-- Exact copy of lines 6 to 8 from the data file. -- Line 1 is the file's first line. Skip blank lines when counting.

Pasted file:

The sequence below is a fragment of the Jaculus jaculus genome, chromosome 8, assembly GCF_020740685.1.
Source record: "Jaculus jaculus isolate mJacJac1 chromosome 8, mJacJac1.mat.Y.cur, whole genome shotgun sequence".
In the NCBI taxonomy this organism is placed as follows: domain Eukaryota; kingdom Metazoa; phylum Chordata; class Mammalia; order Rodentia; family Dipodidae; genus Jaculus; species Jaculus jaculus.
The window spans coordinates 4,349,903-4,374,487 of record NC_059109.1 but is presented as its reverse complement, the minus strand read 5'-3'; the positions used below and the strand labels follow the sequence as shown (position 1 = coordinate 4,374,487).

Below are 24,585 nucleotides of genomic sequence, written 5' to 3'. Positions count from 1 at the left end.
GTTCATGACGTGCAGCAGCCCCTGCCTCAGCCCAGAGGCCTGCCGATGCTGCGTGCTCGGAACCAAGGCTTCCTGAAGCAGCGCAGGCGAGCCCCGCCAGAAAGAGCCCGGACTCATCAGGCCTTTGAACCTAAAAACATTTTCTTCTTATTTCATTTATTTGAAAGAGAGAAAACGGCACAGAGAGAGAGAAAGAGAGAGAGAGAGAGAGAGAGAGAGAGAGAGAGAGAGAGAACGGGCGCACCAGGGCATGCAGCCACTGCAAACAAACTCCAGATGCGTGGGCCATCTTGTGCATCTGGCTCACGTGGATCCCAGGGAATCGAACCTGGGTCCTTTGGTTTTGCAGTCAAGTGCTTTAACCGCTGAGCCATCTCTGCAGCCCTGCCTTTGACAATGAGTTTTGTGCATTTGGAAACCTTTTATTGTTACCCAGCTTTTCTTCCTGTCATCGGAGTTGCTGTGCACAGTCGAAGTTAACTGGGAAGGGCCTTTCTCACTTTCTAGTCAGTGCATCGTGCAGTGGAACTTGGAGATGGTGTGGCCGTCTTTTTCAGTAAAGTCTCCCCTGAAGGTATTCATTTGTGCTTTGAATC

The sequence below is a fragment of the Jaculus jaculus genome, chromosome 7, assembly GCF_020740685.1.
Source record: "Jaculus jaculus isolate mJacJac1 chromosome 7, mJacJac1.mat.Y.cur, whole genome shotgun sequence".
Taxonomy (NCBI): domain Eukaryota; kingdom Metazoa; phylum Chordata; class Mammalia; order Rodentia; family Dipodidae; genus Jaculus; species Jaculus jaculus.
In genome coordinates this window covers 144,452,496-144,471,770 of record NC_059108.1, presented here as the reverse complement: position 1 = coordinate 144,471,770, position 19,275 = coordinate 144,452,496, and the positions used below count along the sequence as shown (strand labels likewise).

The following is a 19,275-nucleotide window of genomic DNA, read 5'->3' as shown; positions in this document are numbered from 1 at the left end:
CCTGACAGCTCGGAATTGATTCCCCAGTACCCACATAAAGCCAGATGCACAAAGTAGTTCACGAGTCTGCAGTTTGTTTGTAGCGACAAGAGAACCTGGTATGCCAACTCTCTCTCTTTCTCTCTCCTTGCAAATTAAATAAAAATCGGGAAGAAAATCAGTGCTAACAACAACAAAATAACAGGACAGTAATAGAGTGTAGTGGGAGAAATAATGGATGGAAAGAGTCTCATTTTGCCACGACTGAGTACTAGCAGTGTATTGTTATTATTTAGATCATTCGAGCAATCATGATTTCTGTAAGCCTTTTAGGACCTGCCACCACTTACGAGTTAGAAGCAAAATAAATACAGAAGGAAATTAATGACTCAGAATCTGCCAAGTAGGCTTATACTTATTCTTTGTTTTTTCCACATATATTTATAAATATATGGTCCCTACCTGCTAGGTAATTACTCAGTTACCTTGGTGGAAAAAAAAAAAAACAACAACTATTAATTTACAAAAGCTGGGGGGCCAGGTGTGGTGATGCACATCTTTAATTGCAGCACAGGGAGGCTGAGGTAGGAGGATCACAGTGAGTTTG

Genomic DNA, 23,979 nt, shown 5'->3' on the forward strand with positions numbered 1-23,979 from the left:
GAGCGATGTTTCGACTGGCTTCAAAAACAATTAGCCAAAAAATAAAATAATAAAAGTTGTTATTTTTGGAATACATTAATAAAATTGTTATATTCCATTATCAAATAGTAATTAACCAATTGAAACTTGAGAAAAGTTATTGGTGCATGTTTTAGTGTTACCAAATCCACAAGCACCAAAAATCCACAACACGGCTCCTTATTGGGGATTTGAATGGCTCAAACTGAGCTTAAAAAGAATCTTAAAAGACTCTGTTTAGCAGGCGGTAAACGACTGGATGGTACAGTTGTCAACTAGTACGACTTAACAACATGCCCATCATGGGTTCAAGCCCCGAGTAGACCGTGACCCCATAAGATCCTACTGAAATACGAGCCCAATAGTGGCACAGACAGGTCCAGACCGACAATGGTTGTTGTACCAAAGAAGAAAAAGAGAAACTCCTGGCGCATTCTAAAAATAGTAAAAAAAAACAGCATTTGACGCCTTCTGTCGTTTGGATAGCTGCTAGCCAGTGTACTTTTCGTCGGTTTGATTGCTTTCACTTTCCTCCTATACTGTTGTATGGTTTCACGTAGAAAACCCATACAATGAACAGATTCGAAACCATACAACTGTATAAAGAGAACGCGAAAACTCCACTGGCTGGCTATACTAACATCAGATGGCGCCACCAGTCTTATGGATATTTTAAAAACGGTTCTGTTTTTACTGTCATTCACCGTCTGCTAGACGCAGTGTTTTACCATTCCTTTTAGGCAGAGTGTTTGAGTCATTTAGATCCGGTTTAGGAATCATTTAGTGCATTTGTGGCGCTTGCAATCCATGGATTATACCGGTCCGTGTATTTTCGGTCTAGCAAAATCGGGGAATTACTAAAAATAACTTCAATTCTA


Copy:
GTTCATGACGTGCAGCAGCCCCTGCCTCAGCCCAGAGGCCTGCCGATGCTGCGTGCTCGGAACCAAGGCTTCCTGAAGCAGCGCAGGCGAGCCCCGCCAGAAAGAGCCCGGACTCATCAGGCCTTTGAACCTAAAAACATTTTCTTCTTATTTCATTTATTTGAAAGAGAGAAAACGGCACAGAGAGAGAGAAAGAGAGAGAGAGAGAGAGAGAGAGAGAGAGAGAGAGAGAGAACGGGCGCACCAGGGCATGCAGCCACTGCAAACAAACTCCAGATGCGTGGGCCATCTTGTGCATCTGGCTCACGTGGATCCCAGGGAATCGAACCTGGGTCCTTTGGTTTTGCAGTCAAGTGCTTTAACCGCTGAGCCATCTCTGCAGCCCTGCCTTTGACAATGAGTTTTGTGCATTTGGAAACCTTTTATTGTTACCCAGCTTTTCTTCCTGTCATCGGAGTTGCTGTGCACAGTCGAAGTTAACTGGGAAGGGCCTTTCTCACTTTCTAGTCAGTGCATCGTGCAGTGGAACTTGGAGATGGTGTGGCCGTCTTTTTCAGTAAAGTCTCCCCTGAAGGTATTCATTTGTGCTTTGAATC

The sequence below is a fragment of the Jaculus jaculus genome, chromosome 7, assembly GCF_020740685.1.
Source record: "Jaculus jaculus isolate mJacJac1 chromosome 7, mJacJac1.mat.Y.cur, whole genome shotgun sequence".